Long Island Family Law Attorneys 631.894.4523 Call to Schedule a Consultation

Divorce and Mental Illness

Divorce and Mental Illness

Posted By Meyers Law Group, P.C. || 4-Sep-2013

In 2011, a study looked at 18 different mental conditions and how this affected divorce rates in different countries. Across the board, it was found that mental disorders caused the divorce rate to spike 20 to 80 percent. The leading cause of these types of divorces were addiction, severe depression, and Post-Traumatic Stress Disorder (PTSD). Other studies have found that antisocial personality disorder, histrionic personality disorder, and other conditions have increased the rate of divorce. Even anxiety has been found to be a detriment to a successful marriage. If a spouse has a mental disorder, then this can be extremely trying on the other spouse. Not only can this disorder cause an irreparable strain on the relationship, but it can make a divorce itself more difficult, especially if the severity of the disorder escalates from the divorce.

If one spouse is depressed, this might be exhibited through anger, something very hard for the other spouse to bear. This may also place other burdens on the non-depressed spouse, such as the need to earn more money, deal with more of the family issues, all leading to fatigue and frustration. The same can be said for those who have a spouse who has an addiction. This forces more duties on the other spouse, who has to compensate for the struggling spouse. And the struggling spouse will also be more prone to shift blame to anything and everyone else. All manner of mental disorders can increase the most common factors that lead to and exacerbate a divorce.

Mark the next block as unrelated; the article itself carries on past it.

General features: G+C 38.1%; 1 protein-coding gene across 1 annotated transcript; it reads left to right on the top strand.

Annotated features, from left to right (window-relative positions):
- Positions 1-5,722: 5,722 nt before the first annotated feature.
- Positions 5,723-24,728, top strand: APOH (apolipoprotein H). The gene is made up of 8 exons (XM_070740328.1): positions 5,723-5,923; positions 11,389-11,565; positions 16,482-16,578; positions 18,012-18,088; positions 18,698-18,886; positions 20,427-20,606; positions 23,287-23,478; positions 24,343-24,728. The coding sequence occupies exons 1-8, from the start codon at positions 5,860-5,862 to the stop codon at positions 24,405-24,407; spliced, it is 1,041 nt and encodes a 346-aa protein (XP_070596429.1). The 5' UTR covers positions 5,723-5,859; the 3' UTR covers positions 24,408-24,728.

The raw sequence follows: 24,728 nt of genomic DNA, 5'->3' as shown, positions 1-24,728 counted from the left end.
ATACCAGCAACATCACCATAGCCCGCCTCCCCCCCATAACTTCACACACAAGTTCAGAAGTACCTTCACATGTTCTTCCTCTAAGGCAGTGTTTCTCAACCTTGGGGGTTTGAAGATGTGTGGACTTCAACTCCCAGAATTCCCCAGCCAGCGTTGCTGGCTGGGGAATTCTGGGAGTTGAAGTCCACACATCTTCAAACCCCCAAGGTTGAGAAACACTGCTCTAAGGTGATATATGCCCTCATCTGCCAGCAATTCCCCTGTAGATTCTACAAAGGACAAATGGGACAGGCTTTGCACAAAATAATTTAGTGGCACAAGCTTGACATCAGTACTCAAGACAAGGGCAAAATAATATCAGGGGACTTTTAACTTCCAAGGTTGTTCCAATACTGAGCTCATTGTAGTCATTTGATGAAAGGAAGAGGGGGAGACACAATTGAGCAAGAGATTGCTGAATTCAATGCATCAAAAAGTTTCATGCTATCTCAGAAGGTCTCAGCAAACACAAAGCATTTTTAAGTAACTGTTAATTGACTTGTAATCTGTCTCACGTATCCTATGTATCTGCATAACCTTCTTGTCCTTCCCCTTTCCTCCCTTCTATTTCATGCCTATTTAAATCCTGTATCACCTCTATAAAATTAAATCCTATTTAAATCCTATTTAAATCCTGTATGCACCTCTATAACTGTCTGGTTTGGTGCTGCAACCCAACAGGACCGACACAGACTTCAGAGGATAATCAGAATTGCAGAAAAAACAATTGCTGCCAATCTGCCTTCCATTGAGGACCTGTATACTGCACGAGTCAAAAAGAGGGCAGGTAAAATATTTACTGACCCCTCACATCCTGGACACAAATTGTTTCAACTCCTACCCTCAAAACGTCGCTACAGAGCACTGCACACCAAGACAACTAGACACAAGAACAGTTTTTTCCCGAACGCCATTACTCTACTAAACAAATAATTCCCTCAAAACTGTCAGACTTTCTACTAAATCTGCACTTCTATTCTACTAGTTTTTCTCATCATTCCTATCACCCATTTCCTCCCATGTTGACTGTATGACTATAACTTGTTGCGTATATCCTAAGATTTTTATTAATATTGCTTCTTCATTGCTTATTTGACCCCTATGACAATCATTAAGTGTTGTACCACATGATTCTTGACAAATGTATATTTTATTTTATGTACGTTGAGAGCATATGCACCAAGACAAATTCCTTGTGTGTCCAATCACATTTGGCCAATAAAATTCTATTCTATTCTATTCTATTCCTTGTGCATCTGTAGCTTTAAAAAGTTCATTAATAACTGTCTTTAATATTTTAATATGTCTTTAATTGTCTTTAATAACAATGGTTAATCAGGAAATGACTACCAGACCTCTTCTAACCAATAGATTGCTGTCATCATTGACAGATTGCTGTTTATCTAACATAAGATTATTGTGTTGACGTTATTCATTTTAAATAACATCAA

That being said, it is important to assess whether a mental disorder is signaling the end of a relationship, or if this is something that can be overcome. Many mental illnesses can be treated. If the affected spouse is up for it, then this might be able to solve matters. It is also important to consider how much suffering is being inflicted on other relatives by the mental disorder. Also, all other things aside, is the mental illness the only reason you are considering divorce? Is your spouse's disorder degenerating, or is it static? There are many things to consider before approaching divorce, especially if one or both of you is struggling with a mental disorder. If you have questions about separation or divorce, then contact the Meyers Law Group, P.C. An experienced Long Island divorce lawyer can explain what either process would entail for you and your family.